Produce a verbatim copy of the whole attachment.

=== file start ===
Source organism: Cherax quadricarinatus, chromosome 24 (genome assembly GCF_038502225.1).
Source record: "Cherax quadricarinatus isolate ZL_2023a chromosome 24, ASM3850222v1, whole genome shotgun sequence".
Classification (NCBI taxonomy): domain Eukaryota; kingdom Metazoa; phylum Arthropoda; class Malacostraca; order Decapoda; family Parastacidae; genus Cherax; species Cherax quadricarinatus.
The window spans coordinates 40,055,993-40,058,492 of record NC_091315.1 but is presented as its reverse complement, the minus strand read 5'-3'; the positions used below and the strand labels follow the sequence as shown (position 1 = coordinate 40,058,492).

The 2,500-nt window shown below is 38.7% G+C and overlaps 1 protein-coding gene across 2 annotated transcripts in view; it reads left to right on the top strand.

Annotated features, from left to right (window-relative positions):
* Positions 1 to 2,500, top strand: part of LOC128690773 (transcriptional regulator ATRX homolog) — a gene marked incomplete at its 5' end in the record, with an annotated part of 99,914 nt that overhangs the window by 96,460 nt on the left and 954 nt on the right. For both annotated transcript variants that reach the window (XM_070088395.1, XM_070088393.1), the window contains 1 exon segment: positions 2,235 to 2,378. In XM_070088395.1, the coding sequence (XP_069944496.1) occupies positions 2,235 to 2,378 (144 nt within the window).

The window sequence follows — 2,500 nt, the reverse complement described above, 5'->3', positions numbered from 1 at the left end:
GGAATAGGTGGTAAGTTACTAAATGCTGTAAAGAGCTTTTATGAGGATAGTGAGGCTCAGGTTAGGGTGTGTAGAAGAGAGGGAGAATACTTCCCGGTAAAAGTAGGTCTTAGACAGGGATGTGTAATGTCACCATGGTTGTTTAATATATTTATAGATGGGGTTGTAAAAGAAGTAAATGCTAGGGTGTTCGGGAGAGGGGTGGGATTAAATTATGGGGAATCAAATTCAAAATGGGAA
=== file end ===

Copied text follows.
Source organism: Cherax quadricarinatus, chromosome 24 (genome assembly GCF_038502225.1).
Source record: "Cherax quadricarinatus isolate ZL_2023a chromosome 24, ASM3850222v1, whole genome shotgun sequence".
Classification (NCBI taxonomy): domain Eukaryota; kingdom Metazoa; phylum Arthropoda; class Malacostraca; order Decapoda; family Parastacidae; genus Cherax; species Cherax quadricarinatus.
The window spans coordinates 40,055,993-40,058,492 of record NC_091315.1 but is presented as its reverse complement, the minus strand read 5'-3'; the positions used below and the strand labels follow the sequence as shown (position 1 = coordinate 40,058,492).

The 2,500-nt window shown below is 38.7% G+C and overlaps 1 protein-coding gene across 2 annotated transcripts in view; it reads left to right on the top strand.

Annotated features, from left to right (window-relative positions):
* Positions 1 to 2,500, top strand: part of LOC128690773 (transcriptional regulator ATRX homolog) — a gene marked incomplete at its 5' end in the record, with an annotated part of 99,914 nt that overhangs the window by 96,460 nt on the left and 954 nt on the right. For both annotated transcript variants that reach the window (XM_070088395.1, XM_070088393.1), the window contains 1 exon segment: positions 2,235 to 2,378. In XM_070088395.1, the coding sequence (XP_069944496.1) occupies positions 2,235 to 2,378 (144 nt within the window).

The window sequence follows — 2,500 nt, the reverse complement described above, 5'->3', positions numbered from 1 at the left end:
GGAATAGGTGGTAAGTTACTAAATGCTGTAAAGAGCTTTTATGAGGATAGTGAGGCTCAGGTTAGGGTGTGTAGAAGAGAGGGAGAATACTTCCCGGTAAAAGTAGGTCTTAGACAGGGATGTGTAATGTCACCATGGTTGTTTAATATATTTATAGATGGGGTTGTAAAAGAAGTAAATGCTAGGGTGTTCGGGAGAGGGGTGGGATTAAATTATGGGGAATCAAATTCAAAATGGGAA